Mosisili blasts Mapesela, seeks audience with Thabane
FORMER Prime Minister Pakalitha Mosisili says he will approach his successor Thomas Thabane to deal with Trade and Industry minister Tefo Mapesela who the former accuses of behaviour that is unbecoming for a minister.
Dr Mosisili, who leads the opposition Democratic Congress (DC) party said this while addressing a weekend rally that was attended by hundreds of party members at Maseru High School in Maseru.
He said he would soon engage Dr Thabane to call Mr Mapesela to order because the latter was an insult to His Majesty’s cabinet and he did not deserve to be a minister due to his disrespect for chiefs as well as the wool and mohair farmers.
Mr Mapesela torched a storm with his recent blistering attack on some chiefs, among them Prince Seeiso Bereng Seeiso of Matsieng and Lesaoana Peete of Kueneng. The minister was peeved by the chiefs’ decision to attend South African brokers BKB’s wool and mohair auction in Port Elizabeth, South Africa last week.
BKB has been caught up in tug of war between the government and local farmers after the government set new rules that forbid anyone to trade in wool and mohair without a licence obtained from the Ministry of Small Business, Cooperatives and Marketing.
The regulations further state that “the holder of an export licence shall not export wool and mohair unless it is prepared, brokered, traded and auctioned in Lesotho”.
Any person found guilty of brokering, testing, processing, trading and auctioning wool and mohair without a licence is liable to a fine of M50 000 or a maximum of five years imprisonment.
Anyone found to be in the business of shearing wool and mohair or exporting without a licence will be fined M20 000 or be imprisoned for two years.
BKB has been caught up in the government and the farmers’ fight because it has been buying Lesotho’s wool and mohair and exporting it from South Africa for more than 40 years.
The government says the regulations are meant to benefit farmers but the farmers say they are meant to benefit a company owned by a Stone Shi, an Australian-Chinese man who is said to be close to some ministers.
Mr Mapesela took exception to the chiefs attending the BKB event and called them marenanyana (little chiefs) who had been “bribed with drinks” into seemingly endorsing BKB against the government’s directive that all wool and mohair be exported from Lesotho.
And on Sunday, Dr Mosisili described Mr Mapesela as an insult to His Majesty’s cabinet.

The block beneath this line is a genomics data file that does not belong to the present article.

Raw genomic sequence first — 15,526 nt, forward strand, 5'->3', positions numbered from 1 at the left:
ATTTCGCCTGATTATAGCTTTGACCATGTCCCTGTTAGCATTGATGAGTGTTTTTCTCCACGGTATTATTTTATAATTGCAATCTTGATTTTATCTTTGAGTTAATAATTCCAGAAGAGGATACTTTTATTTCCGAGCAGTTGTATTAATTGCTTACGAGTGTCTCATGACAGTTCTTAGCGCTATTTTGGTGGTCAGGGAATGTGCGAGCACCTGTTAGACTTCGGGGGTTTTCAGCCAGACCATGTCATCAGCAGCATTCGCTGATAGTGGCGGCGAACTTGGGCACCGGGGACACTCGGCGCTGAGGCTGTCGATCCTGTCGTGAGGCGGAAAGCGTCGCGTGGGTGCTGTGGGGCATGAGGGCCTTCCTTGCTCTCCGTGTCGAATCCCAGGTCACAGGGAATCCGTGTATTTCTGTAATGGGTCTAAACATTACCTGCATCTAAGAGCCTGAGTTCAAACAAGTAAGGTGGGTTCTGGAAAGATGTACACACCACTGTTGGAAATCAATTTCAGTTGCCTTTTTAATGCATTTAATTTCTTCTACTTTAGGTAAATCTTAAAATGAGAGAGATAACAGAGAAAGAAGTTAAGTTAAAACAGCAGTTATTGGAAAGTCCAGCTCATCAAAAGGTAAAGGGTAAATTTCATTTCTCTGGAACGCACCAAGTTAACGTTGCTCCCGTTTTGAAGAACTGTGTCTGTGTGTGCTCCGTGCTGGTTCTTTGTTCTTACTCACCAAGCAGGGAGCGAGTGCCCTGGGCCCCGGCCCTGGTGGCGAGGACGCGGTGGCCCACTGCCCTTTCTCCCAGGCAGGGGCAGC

“I have never seen such a character of a minister,” Dr Mosisili told the DC faithful.
“I have never seen such criminality. If it’s not about closing the shearing plants, then it’s insulting the chiefs. Oh my word, whose child is this?
“Ntate Thabane is not doing justice to Basotho with this kind of a minister. I will ask him (Dr Thabane) to come to the aid of the people.
“He (Mr Mapesela) is not fit to be minister and he is degrading that position.”
Dr Mosisili also laid into Mr Mapesela for seeking to close wool and mohair shearing plants across the country.
Shortly after Mr Mapesela’s attack of the chiefs, he attempted to shut down some shearing plants and in one instance he was met with resistance by one of the principal breeders, Khotsang Moshoeshoe in Mokhotlong.
A video clip of the incident showed a visibly irate Mr Mapesela pacing up and down with hands in pockets and threatening, “I will close this plant”.
Mr Moshoeshoe responded by saying, “I dare you boy, you won’t close this plant”.
“This plant doesn’t belong to the government.”
Commenting on the altercation, Dr Mosisili said the government was busying itself with issues that did not concern it.
“These farmers are not demanding anything from government to sustain their business. It is entirely their business as to where they sell their commodity,” the former Prime Minister said.
Mr Mapesela however, shot back by saying despite being the longest-serving premier that Lesotho has ever had, Dr Mosisili was a failure.
“He is the longest serving Prime Minister and he is a dismal failure. He owes Basotho an apology for having failed them. He has no right to tell Ntate Thabane who to appoint and when to dismiss anyone.
“The least that he can do is to mind the affairs of his constituency because he is just an ordinary legislator for the Tsoelike constituency. He is not even the leader of the opposition in parliament. As for me, I have every right to inspect every business in this country because I am the only minister of Trade and Industry,” Mr Mapesela said in an interview with this publication.
The government spokesperson, Nthakeng Selinyane, defended Mr Mapesela, saying the latter was motivated by the quest to “retain national wealth within our borders”.
He suggested that Dr Mosisili did not have the moral high ground to attack Mr Mapesela as the former had “presided over the erosion of the country’s wealth via the notorious Bidvest contract” which still weighed down on the government even now.
The Mosisili-led former government courted controversy by awarding the vehicle fleet services tender to Bidvest without going to tender in August 2016.
The Bidvest deal, which was for 48 months, was prematurely terminated in April 2017 at the huge cost of M108 million, the Auditor General’s report for the 2017/2018 financial year revealed.
Dr Mosisili’s government was ousted in the aftermath of the 3 June 2017 elections which ushered in the Thabane-led four party coalition government. The current government comprises of Dr Thabane’s All Basotho Convention party, the Alliance of Democrats, the Basotho National Party and the Reformed Congress of Lesotho.